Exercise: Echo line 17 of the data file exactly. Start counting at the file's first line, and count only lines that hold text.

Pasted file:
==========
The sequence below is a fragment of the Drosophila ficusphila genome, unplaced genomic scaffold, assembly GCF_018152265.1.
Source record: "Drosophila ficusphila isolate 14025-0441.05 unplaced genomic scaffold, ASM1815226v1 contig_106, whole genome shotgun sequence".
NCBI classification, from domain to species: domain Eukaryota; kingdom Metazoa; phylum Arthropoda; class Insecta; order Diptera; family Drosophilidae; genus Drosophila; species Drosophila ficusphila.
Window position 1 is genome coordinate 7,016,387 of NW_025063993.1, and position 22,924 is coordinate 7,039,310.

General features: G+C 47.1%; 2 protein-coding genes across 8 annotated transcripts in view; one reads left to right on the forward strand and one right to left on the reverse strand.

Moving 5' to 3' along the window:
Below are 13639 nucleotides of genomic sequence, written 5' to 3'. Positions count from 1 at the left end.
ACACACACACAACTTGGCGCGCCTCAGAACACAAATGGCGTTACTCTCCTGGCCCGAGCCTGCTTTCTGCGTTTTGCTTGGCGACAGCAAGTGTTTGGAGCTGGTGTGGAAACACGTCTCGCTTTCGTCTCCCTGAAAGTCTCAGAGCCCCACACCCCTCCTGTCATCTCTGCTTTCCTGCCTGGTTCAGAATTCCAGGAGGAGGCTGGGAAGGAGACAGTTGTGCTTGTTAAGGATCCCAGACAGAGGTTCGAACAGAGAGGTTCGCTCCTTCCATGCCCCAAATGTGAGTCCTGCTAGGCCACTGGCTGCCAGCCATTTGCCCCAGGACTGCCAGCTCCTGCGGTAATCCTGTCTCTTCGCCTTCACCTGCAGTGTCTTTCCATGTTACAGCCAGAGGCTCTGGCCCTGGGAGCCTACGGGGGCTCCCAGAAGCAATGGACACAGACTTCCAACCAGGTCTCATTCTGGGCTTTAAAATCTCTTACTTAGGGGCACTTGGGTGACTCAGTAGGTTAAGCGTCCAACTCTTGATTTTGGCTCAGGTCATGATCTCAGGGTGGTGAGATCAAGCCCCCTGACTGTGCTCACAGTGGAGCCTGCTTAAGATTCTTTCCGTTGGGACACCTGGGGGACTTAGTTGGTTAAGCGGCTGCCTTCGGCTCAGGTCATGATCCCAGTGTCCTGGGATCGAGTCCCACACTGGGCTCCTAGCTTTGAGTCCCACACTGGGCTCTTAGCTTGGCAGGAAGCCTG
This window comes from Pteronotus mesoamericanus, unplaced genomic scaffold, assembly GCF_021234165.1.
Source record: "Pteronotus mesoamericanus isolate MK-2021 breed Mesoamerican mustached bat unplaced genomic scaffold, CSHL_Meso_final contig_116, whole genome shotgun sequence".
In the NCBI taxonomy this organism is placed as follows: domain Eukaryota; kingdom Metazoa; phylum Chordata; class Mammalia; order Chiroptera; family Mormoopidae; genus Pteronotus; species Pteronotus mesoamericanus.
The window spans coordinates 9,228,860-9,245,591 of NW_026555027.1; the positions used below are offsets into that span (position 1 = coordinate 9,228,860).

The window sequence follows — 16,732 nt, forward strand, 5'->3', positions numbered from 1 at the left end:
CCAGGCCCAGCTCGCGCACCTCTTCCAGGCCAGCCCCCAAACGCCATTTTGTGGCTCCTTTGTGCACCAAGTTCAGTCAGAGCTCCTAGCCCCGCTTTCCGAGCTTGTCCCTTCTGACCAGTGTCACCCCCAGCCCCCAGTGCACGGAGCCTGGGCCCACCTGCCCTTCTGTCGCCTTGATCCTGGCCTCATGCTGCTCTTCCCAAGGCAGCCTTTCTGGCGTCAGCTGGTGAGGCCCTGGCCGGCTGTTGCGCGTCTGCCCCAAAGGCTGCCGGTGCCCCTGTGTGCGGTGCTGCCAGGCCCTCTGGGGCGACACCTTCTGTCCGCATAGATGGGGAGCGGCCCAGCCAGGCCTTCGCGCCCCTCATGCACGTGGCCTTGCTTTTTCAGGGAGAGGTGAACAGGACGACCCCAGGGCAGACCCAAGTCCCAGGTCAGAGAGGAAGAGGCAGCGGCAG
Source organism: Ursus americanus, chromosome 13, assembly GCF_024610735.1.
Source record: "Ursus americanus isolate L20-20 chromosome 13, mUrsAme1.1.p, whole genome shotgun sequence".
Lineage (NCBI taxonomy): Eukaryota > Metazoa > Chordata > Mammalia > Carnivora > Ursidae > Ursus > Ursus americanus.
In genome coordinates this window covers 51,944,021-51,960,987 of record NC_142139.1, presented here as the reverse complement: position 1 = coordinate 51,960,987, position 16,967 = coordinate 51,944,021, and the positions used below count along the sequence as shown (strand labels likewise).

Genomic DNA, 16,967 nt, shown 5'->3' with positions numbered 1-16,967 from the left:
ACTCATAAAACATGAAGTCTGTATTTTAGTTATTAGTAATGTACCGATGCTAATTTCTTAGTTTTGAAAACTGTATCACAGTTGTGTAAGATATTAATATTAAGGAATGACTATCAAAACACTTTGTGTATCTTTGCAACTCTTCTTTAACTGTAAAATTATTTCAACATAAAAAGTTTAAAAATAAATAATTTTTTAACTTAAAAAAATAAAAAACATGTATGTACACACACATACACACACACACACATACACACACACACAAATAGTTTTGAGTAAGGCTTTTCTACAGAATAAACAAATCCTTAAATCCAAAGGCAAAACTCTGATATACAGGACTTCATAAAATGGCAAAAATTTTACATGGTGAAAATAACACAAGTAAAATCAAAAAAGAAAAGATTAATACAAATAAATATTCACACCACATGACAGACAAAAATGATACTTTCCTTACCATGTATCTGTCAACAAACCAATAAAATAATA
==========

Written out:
Lineage (NCBI taxonomy): Eukaryota > Metazoa > Chordata > Mammalia > Carnivora > Ursidae > Ursus > Ursus americanus.